• Cincinnatus

    a) As far as an alignment of “autocratic” nations inimical to capitalist and/or American interests, I don’t see anything new in your scenario that hasn’t been the case for 100 years.

    b) Israel, as a nation-state, doesn’t matter. Our dedication to proving that it is our “favorite,” at the cost of entirely ruining relations with every nation–including the democratic ones–across the Middle East and Northern Africa–is ridiculous. Guess who was the favorite nation in the Middle East prior to 1960? If you guessed the United States, you are correct. But then we thought it would be a fantastic idea to supply arms to Israel and generally ignore other nations in the region (there used to be Christians in the Middle East, and we used to support missionaries there). As for the autocrats you mention in that region: nearly all of them are the product of either American manipulation (Iraq and Iran are directly our fault) or funding (the Saudi royal family wouldn’t be so royal without our help). Israel is Britain’s problem, anyway. We have nothing to gain by babysitting Israel, and they are more than capable of defending themselves. Ron Paul often speaks of “blowback” due to our foreign entanglements; if he is a tad off on every other issue, he is certainly correct on this one in regards to the Middle East. Essentially all problems in that region can be traced back to American meddling. I doubt more meddling will fix the problem, and if there weren’t oil there, it wouldn’t even be a problem with which we should concern ourselves.

    China is the real threat, but in a less ideological sense: i.e., they will be competing for the resources we need to feed our consumerist culture, not engaging in a mass crusade against all that America represents. Russia? Saudi Arabia? Venezuela? Let’s revisit this in two decades at most and see if your concerns are still extant.

  • http://www.bikebubba.blogspot.com Bike Bubba

    First of all, if missiles are likely to come from Tahiti, then LA is the right place to build missile defense. If they, however, are coming from North Korea or China, you’d want to put defenses in Washington State, Alaska, and British Columbia. Look up “great circle route” for details.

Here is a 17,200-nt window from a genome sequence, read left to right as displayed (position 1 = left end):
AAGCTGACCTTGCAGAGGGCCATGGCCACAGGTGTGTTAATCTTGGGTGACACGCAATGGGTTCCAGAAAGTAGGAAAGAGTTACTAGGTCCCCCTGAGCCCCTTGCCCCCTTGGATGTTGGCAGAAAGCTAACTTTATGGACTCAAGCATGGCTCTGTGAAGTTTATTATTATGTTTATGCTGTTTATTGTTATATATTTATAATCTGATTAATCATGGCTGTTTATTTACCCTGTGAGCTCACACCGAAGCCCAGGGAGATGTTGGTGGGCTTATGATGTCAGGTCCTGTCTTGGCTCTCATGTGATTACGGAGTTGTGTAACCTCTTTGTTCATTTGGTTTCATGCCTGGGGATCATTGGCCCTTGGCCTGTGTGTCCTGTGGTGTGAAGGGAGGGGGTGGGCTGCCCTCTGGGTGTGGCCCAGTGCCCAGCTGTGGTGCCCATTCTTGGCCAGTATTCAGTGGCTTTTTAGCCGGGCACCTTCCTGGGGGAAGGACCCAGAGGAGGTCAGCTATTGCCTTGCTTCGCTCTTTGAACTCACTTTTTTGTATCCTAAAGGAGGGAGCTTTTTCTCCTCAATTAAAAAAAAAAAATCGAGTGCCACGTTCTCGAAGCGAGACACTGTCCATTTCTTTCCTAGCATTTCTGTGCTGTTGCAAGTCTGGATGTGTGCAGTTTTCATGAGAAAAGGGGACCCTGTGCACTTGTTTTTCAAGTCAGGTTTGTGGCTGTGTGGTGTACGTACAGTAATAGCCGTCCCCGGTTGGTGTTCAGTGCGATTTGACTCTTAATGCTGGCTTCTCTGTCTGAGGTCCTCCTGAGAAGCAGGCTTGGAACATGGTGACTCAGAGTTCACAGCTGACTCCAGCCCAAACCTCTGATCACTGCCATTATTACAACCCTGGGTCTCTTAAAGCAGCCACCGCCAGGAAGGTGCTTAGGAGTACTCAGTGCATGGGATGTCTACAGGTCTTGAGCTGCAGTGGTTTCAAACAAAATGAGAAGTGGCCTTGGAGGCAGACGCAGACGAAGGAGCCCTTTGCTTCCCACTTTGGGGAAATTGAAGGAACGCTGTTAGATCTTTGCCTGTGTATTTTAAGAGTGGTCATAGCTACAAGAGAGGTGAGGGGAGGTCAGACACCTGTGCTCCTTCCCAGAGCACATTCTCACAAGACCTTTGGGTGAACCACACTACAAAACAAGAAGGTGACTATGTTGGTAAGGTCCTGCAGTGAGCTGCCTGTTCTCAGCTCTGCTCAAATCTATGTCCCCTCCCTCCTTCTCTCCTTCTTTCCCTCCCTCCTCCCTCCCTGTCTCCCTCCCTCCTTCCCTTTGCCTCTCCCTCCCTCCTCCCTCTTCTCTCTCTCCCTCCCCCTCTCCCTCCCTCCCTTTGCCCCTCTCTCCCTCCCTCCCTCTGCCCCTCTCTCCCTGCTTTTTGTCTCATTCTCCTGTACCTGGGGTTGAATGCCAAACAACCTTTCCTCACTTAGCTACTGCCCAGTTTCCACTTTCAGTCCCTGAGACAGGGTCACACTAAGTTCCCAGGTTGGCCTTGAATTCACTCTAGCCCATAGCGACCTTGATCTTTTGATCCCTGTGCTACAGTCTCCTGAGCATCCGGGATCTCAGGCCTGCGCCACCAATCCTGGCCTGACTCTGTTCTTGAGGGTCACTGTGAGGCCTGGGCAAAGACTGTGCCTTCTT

And why would we want to protect the Czech Republic and Poland? Very simple; it was the Poles who started the downfall of the Soviets with the Solidarity union, the Czechs that made the Berlin Wall irrelevant by allowing East Germans to pass into Bavaria, and also the Czechs who allowed contraband literature into all of the Warsaw Pact to keep dissent alive there.

    That’s worth a little bit more “thank you” than President Obama gave them–leaving them less defended on the anniversary of the day Stalin marched in. These nations are also our buffer against Russian expansionism. It’s worth defending.

    Of course, acting against our national interests is typical Obama, who seems to favor Daniel Ortega’s Communists over the legitimate Honduran government. The more I see of Obama, the more I believe the comments in his autobiography that the more radical his associates, the better–it held 20 years ago, and it holds now.

  • http://www.bikebubba.blogspot.com Bike Bubba

    First of all, if missiles are likely to come from Tahiti, then LA is the right place to build missile defense. If they, however, are coming from North Korea or China, you’d want to put defenses in Washington State, Alaska, and British Columbia. Look up “great circle route” for details.

    And why would we want to protect the Czech Republic and Poland? Very simple; it was the Poles who started the downfall of the Soviets with the Solidarity union, the Czechs that made the Berlin Wall irrelevant by allowing East Germans to pass into Bavaria, and also the Czechs who allowed contraband literature into all of the Warsaw Pact to keep dissent alive there.

    That’s worth a little bit more “thank you” than President Obama gave them–leaving them less defended on the anniversary of the day Stalin marched in. These nations are also our buffer against Russian expansionism. It’s worth defending.